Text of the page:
About This Project
Seagrass meadows are vital for the health of the ocean because of their ability to absorb carbon from the water and create oxygen. Additionally, seagrasses serve as food and shelter for beloved animals like the endangered green sea turtle. Even though seagrasses are very important seagrass coverage is being lost globally at a rate of 1.5 percent per year. In order to preserve this ecosystem we must learn more about it through genetic analysis.
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What is the context of this research?
Seagrasses are important ecosystem services, they provide food for various organisms, control erosion and sequester carbon. With the high proportion of coastlines to geographic area in the island state of Hawaii, these ecosystems are vital to protecting the coastline, yet this ecosystem service remains largely unappreciated. Seagrass populations are declining globally, but to work towards restoration there is a need for ongoing assessments of the status of local seagrass populations. By understanding the patterns of genetic diversity and connectivity within and among populations of the two species of seagrass found in Hawaii it will make it easier to plan seagrass management and restoration strategies.
What is the significance of this project?
Seagrass is an important defense against climate change. Each square meter of seagrass produces 10 liters of oxygen each day and seagrass beds are capable of storing more than 80 million metric tons of carbon a year. Here in Hawaii, we have a rare endemic seagrass (Halophila hawaiiana) that little is known about and our beloved green sea turtle relies on this ecosystem as food. My project will shed more light on the population structure of seagrasses here in Hawaii, which is important for management practices. If we find that seagrasses here in Hawaii are not genetically diverse than one single disease could wipe out the entire population and devastate many species that rely on seagrass for their habitat and food.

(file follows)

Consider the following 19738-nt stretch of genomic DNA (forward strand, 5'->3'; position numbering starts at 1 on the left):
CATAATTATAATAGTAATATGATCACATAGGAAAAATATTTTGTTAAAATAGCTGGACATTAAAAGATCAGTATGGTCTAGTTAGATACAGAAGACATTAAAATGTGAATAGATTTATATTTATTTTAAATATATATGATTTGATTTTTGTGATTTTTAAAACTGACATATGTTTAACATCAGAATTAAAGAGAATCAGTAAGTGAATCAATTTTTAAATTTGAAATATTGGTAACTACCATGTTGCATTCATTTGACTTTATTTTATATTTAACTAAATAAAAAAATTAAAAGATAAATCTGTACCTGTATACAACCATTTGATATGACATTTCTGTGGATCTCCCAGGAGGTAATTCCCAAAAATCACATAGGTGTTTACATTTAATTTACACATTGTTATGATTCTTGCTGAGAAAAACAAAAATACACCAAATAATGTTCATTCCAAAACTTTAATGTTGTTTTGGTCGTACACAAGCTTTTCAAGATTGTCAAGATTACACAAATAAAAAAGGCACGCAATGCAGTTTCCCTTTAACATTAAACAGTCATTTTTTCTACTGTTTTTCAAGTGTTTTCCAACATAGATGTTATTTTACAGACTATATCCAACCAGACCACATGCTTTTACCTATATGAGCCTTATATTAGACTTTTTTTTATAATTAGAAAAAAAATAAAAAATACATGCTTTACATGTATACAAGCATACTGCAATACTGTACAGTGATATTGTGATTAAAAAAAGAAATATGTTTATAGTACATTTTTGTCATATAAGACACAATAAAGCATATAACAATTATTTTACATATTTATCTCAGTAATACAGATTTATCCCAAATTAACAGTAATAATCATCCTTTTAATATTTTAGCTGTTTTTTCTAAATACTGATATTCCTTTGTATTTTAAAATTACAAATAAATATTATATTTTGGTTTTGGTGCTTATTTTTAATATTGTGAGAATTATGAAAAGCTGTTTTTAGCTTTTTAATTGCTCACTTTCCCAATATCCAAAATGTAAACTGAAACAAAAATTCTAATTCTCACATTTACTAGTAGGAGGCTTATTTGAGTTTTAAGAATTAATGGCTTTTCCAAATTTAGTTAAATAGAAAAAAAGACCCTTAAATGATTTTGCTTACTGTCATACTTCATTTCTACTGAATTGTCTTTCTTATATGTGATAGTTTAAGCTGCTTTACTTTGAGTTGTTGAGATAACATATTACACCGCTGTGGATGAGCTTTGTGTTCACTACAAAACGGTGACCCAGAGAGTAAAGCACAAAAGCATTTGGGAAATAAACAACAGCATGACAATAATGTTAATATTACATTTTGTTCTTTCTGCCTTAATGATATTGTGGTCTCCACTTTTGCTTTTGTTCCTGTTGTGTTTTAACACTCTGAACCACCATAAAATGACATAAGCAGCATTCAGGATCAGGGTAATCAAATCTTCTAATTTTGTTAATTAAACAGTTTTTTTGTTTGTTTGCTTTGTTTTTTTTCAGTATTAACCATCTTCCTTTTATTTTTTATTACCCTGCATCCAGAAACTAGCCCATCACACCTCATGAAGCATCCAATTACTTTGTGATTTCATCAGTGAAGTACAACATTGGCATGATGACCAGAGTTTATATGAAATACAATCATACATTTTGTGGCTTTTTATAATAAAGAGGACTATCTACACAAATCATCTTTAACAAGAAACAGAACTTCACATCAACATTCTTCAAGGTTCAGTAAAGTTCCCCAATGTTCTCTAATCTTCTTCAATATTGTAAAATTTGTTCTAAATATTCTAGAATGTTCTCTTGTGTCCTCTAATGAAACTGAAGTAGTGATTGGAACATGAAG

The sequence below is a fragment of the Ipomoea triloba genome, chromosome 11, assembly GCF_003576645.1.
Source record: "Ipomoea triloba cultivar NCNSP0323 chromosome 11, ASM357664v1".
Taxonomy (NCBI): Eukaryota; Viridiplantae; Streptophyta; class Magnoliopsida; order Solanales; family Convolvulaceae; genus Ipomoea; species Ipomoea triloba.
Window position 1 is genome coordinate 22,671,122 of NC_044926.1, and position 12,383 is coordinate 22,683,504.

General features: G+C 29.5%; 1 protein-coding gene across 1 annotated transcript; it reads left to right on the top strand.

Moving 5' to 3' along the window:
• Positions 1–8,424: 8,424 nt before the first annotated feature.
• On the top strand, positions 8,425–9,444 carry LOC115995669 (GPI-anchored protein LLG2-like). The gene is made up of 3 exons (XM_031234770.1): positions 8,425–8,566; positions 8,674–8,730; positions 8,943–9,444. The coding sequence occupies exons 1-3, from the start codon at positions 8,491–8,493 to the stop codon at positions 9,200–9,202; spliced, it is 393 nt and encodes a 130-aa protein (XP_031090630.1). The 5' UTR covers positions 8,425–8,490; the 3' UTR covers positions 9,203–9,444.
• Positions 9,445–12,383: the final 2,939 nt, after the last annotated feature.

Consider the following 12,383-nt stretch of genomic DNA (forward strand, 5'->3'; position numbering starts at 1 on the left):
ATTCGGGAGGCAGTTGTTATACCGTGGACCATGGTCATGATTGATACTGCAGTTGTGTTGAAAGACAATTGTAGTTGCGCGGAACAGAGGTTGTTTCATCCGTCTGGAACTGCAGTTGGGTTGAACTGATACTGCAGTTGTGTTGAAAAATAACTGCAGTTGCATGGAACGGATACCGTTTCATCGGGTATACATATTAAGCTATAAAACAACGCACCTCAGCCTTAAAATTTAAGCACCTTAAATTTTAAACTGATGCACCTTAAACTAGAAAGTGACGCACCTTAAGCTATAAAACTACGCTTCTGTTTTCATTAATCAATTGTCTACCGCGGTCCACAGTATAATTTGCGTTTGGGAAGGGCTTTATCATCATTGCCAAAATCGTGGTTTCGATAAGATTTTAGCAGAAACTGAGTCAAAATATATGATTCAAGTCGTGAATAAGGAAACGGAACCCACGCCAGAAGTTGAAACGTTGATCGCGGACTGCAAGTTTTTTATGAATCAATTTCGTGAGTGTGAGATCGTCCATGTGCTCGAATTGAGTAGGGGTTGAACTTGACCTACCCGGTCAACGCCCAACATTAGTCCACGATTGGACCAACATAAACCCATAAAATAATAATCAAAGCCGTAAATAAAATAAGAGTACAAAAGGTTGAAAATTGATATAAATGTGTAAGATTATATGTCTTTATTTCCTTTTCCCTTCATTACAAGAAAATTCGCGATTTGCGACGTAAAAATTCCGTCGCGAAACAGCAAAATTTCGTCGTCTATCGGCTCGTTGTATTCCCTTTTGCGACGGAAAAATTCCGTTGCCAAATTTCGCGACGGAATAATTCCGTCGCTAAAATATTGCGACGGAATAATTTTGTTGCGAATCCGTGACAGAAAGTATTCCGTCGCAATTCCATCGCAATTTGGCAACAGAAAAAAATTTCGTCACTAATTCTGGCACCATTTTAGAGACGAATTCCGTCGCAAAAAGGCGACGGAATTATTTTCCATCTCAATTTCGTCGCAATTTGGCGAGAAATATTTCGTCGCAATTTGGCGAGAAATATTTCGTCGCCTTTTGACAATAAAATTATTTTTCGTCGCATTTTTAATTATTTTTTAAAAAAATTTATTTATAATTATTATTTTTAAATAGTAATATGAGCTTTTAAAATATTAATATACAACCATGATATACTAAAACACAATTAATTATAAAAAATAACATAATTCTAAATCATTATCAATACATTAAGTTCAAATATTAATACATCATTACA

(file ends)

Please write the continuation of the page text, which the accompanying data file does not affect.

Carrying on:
What are the goals of the project?
The goal of this project are to determine how genetically diverse the endemic seagrass (Halophila hawaiiana) is compared to the cosmopolitan species (Halophila decipiens). In order to do this I need to collect seagrass at different locations throughout Oahu and extract the DNA from each plant. Next, I will use primers that I will order to amplify specific parts of the DNA of each plant. Following that I will send my samples to the University of Hawaii which will get me sequences for each plant and then I can compare the two species using a computer program. The data collection for this research will be completed during the summer of 2022 and the data analysis is expected to be completed in early Fall of 2022.
Once seagrass has been collected the DNA extraction kits will be used to extract DNA from the leaves. Then the extracted DNA will need to be run with pair of Primers in order to amplify a specific region of DNA. Finally, the samples will be sent away to University of Hawaii to be sequenced.
It is expected that this research project will be completed by December of 2022. My initial timeline looks to be completed with field work by early May and then begin laboratory work. Laboratory work should be completed by the end of June and at that time data analysis will begin once the sequences are received from the University of Hawaii.
May 06, 2022
Collect seagrass around Oahu
Jun 03, 2022
Complete DNA Extraction
Jun 11, 2022
Jun 18, 2022
Send samples to University of Hawaii to be sequenced
Aug 01, 2022
Meet the Team
Aloha! My name is Kyla and I am from Seattle, Washington. I first became interested in seagrass when I studied how wasting disease was affecting Zostera marina, a seagrass found in my home waters of the Puget Sound. After obtaining my undergraduate degree I went on to get my Masters of Marine Science at Hawaii Pacific University under the advisory of Dr. Catherine Unabia. In my free time I enjoy diving, playing golf and hiking.
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